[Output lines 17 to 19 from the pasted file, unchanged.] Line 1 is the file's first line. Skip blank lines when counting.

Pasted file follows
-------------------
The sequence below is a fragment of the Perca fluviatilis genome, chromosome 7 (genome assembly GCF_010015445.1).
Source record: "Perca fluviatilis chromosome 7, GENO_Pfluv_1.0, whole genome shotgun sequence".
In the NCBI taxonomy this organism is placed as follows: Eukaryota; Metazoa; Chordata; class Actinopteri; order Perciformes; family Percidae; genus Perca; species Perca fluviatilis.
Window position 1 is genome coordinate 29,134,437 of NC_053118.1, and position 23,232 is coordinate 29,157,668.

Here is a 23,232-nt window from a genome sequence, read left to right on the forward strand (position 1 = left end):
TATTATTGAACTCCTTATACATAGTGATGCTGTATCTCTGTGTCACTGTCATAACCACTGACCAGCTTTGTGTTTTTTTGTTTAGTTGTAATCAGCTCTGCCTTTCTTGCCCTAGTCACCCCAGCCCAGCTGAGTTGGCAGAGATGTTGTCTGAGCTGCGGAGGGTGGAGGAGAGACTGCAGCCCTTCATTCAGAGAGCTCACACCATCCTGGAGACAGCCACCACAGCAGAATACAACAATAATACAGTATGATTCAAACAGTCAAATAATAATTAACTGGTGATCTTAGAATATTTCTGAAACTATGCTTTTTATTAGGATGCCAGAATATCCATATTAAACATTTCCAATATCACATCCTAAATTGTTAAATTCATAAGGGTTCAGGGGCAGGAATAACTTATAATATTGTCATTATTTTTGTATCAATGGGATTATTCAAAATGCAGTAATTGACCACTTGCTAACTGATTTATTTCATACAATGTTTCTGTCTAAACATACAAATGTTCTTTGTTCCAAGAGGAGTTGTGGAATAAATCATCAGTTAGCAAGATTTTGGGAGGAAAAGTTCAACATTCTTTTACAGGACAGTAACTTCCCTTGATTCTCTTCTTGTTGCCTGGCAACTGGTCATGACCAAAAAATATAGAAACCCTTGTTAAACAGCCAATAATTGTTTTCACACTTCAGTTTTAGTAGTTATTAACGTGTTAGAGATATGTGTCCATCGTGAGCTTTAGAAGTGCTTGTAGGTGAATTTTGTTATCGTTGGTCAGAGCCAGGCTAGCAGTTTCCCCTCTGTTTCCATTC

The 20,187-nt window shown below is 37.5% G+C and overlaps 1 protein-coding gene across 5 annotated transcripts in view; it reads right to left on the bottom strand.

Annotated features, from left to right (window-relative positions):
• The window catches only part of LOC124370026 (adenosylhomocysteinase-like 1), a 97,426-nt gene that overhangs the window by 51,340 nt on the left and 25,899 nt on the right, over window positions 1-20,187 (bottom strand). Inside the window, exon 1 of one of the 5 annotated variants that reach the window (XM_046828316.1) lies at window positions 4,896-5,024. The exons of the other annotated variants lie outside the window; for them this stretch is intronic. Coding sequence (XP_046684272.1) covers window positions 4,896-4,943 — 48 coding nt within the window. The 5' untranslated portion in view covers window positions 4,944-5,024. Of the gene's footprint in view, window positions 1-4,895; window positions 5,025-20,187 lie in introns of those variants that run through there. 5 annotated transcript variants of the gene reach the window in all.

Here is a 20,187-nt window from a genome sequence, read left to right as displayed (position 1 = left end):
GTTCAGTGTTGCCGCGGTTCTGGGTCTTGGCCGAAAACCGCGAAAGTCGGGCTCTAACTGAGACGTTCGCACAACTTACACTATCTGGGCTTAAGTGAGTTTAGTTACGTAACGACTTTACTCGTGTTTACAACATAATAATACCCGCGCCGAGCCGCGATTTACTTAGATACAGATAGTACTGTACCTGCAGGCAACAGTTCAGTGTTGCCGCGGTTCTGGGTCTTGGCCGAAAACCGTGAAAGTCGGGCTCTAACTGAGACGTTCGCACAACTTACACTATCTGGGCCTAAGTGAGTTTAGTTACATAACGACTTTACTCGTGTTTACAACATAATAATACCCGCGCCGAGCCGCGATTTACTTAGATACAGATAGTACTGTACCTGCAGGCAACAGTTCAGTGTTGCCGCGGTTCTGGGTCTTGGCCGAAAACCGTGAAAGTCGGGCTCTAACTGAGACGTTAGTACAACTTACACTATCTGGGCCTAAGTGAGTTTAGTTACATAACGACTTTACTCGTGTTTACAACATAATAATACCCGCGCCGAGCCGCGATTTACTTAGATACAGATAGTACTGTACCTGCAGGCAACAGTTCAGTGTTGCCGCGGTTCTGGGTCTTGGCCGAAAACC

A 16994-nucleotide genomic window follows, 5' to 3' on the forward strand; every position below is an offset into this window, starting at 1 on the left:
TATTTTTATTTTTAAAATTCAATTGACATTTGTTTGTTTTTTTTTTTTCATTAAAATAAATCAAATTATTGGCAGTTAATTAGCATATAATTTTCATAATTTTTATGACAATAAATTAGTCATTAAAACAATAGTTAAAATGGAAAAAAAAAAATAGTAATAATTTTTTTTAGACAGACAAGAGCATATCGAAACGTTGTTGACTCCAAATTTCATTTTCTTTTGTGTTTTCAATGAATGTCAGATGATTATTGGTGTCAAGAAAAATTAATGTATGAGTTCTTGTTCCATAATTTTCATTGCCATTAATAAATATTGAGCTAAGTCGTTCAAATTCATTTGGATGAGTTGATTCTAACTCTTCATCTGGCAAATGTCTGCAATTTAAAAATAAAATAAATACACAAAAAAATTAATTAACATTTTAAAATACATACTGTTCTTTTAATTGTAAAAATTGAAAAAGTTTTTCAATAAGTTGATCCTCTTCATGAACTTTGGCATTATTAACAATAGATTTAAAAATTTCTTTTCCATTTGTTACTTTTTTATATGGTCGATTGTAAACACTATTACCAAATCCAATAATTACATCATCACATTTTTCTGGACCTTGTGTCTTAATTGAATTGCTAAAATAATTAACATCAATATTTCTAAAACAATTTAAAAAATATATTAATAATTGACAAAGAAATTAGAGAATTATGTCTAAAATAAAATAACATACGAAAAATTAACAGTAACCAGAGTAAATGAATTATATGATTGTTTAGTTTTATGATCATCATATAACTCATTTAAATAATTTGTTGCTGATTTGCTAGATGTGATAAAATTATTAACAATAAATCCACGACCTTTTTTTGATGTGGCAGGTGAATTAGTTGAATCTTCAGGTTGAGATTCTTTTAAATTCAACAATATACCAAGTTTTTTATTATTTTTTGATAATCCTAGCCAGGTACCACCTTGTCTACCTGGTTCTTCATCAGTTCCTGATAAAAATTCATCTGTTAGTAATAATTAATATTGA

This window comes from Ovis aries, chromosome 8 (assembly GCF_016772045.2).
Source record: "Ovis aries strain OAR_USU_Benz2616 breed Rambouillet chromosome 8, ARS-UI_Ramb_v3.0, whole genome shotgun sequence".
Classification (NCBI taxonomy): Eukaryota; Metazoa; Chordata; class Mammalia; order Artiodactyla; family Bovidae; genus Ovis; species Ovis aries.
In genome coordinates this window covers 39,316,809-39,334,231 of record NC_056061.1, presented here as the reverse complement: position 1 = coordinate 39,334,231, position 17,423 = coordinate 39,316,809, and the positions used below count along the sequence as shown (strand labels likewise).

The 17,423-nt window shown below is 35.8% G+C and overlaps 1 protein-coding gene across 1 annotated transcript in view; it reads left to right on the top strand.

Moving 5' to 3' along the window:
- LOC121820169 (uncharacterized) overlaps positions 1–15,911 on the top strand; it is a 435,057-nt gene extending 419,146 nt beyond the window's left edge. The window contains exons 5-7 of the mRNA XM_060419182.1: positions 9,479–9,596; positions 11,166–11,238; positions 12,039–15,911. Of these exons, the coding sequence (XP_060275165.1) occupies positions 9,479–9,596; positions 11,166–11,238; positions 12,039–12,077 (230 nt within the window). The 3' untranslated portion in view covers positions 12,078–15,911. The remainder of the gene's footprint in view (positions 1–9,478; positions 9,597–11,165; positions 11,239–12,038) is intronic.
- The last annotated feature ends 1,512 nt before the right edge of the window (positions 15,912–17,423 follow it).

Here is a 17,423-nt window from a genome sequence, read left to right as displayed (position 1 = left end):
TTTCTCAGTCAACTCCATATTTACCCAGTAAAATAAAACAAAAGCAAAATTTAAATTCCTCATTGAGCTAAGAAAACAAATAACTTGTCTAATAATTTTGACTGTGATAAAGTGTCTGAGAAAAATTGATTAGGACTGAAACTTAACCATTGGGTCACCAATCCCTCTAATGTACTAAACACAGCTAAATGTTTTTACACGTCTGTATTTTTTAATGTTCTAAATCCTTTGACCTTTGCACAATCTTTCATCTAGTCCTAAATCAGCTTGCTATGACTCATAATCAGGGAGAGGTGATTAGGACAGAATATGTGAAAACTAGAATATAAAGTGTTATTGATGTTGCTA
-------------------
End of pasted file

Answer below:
In genome coordinates this window covers 39,316,809-39,334,231 of record NC_056061.1, presented here as the reverse complement: position 1 = coordinate 39,334,231, position 17,423 = coordinate 39,316,809, and the positions used below count along the sequence as shown (strand labels likewise).

The 17,423-nt window shown below is 35.8% G+C and overlaps 1 protein-coding gene across 1 annotated transcript in view; it reads left to right on the top strand.

Moving 5' to 3' along the window: